Shaw said his wife was appointed by former council member James Fantroy in 2004 because “he felt that the black DART board members at that time were not aggressively representing the interest of the City of Dallas.”
Again, Shaw says his wife’s problems were because of him.
“Unfortunately for Lynn Flint Shaw, her biggest problem is that she is married to me. As a result, anytime I write something controversial, she is the first person my detractors seek to unfairly attack.”
8. “There is No Machine,” posted May 13, 2007: Shaw said he wasn’t surprised that the mayoral runoff opponents were Tom Leppert and Ed Oakley, and the battle would “put the black electorate on center stage.” He wrote that Oakley might attempt to make the campaign featuring “a southern sector Democrat and a North Dallas Republican.”
Shaw was right as Oakley painted himself as a Democrat and Leppert as a Republican in fliers sent to South Dallas voters. “I consider the tactic of evoking partisan politics as fear mongering, designed to frighten black voters into voting against Tom Leppert,” he said.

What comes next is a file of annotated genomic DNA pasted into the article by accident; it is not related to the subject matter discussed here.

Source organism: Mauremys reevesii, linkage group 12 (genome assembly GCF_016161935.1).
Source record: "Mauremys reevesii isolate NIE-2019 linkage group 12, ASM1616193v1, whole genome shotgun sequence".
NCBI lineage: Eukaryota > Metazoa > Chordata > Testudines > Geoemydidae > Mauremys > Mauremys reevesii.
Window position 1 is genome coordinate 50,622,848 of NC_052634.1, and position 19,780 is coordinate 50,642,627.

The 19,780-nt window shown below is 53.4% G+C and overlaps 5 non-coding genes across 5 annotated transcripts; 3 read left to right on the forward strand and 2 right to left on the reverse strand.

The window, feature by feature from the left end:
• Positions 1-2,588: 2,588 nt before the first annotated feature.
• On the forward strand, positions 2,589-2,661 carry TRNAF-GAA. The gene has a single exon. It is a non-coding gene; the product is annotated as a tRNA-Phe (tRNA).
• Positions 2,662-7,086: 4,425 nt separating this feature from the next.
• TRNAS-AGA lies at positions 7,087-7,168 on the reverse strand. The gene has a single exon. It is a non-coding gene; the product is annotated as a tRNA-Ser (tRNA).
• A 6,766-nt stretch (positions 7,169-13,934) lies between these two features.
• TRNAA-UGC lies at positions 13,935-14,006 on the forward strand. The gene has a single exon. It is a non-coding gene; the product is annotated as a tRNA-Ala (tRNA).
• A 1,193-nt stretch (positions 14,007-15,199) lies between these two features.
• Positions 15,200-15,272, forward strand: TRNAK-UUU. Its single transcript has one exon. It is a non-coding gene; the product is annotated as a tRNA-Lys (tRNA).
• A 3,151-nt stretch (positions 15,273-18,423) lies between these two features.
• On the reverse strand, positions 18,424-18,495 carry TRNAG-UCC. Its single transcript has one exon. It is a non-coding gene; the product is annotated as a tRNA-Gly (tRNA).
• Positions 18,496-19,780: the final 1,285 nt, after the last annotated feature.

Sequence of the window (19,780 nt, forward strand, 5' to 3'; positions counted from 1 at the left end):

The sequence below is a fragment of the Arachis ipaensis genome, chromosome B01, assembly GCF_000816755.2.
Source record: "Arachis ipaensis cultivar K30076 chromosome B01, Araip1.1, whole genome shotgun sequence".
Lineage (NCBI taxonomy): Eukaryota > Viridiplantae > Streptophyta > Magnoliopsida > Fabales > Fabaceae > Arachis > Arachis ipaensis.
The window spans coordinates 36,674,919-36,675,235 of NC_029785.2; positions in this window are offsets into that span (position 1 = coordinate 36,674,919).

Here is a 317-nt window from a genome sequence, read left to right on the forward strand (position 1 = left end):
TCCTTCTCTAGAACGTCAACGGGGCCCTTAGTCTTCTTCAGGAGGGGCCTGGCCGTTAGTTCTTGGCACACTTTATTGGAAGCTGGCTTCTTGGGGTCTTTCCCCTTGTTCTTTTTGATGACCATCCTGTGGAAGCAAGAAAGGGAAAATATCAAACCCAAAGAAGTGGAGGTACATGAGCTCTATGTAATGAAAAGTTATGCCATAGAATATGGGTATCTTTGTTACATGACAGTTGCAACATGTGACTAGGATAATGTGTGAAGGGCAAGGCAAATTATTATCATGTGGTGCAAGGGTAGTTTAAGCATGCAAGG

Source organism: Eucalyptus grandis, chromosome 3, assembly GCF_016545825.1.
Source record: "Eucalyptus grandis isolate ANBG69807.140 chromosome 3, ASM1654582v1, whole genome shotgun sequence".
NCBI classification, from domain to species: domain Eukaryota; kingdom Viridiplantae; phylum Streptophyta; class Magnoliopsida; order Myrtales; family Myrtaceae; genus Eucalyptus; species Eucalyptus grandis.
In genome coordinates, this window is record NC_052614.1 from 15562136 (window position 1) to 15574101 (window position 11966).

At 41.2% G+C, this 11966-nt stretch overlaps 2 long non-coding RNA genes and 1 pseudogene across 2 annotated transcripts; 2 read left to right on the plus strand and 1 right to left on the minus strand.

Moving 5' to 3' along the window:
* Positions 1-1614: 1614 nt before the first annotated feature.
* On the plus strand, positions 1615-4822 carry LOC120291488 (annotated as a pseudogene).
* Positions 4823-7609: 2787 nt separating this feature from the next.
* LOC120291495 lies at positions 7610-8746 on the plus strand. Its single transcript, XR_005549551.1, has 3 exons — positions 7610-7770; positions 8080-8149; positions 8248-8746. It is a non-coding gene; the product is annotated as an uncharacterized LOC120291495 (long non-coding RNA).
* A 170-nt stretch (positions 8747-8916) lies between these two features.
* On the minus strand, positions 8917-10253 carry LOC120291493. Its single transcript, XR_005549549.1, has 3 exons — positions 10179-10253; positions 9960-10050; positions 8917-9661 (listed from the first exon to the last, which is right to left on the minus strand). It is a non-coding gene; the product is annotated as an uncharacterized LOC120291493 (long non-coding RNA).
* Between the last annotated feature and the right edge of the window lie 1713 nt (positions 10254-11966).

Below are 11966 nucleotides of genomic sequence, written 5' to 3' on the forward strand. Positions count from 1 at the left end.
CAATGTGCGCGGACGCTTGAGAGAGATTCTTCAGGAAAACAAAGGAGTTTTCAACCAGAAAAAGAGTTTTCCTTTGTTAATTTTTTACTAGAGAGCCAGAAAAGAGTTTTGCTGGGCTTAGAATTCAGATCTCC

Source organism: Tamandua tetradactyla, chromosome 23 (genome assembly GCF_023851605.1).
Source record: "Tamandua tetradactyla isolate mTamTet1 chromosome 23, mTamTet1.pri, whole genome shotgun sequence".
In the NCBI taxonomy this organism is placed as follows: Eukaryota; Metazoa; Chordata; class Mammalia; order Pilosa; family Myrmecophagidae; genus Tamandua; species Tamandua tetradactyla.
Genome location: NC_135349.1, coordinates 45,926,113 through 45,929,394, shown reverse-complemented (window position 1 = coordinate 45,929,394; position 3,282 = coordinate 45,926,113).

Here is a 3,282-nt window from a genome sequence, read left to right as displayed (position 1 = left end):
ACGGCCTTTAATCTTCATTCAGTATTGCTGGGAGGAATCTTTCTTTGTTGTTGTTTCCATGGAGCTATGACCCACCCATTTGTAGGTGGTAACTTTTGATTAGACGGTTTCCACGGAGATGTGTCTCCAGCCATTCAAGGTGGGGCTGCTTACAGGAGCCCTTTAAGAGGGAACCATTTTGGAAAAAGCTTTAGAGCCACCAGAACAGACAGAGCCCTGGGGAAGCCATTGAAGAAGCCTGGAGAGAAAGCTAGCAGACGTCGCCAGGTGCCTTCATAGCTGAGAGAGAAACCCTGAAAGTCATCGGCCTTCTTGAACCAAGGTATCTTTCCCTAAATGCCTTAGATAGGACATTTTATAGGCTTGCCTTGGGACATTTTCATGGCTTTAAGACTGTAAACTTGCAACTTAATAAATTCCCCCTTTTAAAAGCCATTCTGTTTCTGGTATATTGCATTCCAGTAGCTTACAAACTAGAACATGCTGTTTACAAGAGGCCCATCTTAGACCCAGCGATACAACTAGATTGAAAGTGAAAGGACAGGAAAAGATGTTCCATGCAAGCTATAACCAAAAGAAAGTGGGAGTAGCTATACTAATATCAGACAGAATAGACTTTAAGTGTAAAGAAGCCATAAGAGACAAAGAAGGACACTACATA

We Believe Local Journalism is Critical to the Life of a City
Support Our Journalism
9. “Here is What James Fantroy Told Me,” posted September 29, 2007: In a conversation with former council member James Fantroy, Fantroy told Shaw that he wondered how former Mayor Laura Miller could escape scrutiny in the FBI corruption probe of City Hall “when she received more money from Brian Potashnik and his company than any of the black City Council members who have been targeted by the probe.”
Fantroy also told him that Kathy Neely, John Wiley Price’s political consultant, played a role in the FBI investigation, working with them “to make the cases against the black defendants in the probe."
Shaw wrote, “But in his own elegance, [Fantroy] was clear about this (and I am paraphrasing here): Because of the way this FBI probe has been handled, all of the racial ugliness of the O J Simpson trial and the racial ordeal that besieged Jena maybe coming to our town soon.”
10. “This is Interesting,” posted July 20, 2007: Shaw described the new business venture for former Mayor Pro Tem Don Hill, who hadn’t been indicted yet and was regrouping after finishing third in the mayor’s race. He also talked about Deputy Mayor Pro Tem Dwaine Caraway and other council members “leading the charge” to replace former DART board member Joyce Foreman. Caraway did end up helping replace Foreman with Jerry Christian instead of Eddie Reeves, as speculated in Shaw’s column. --Sam Merten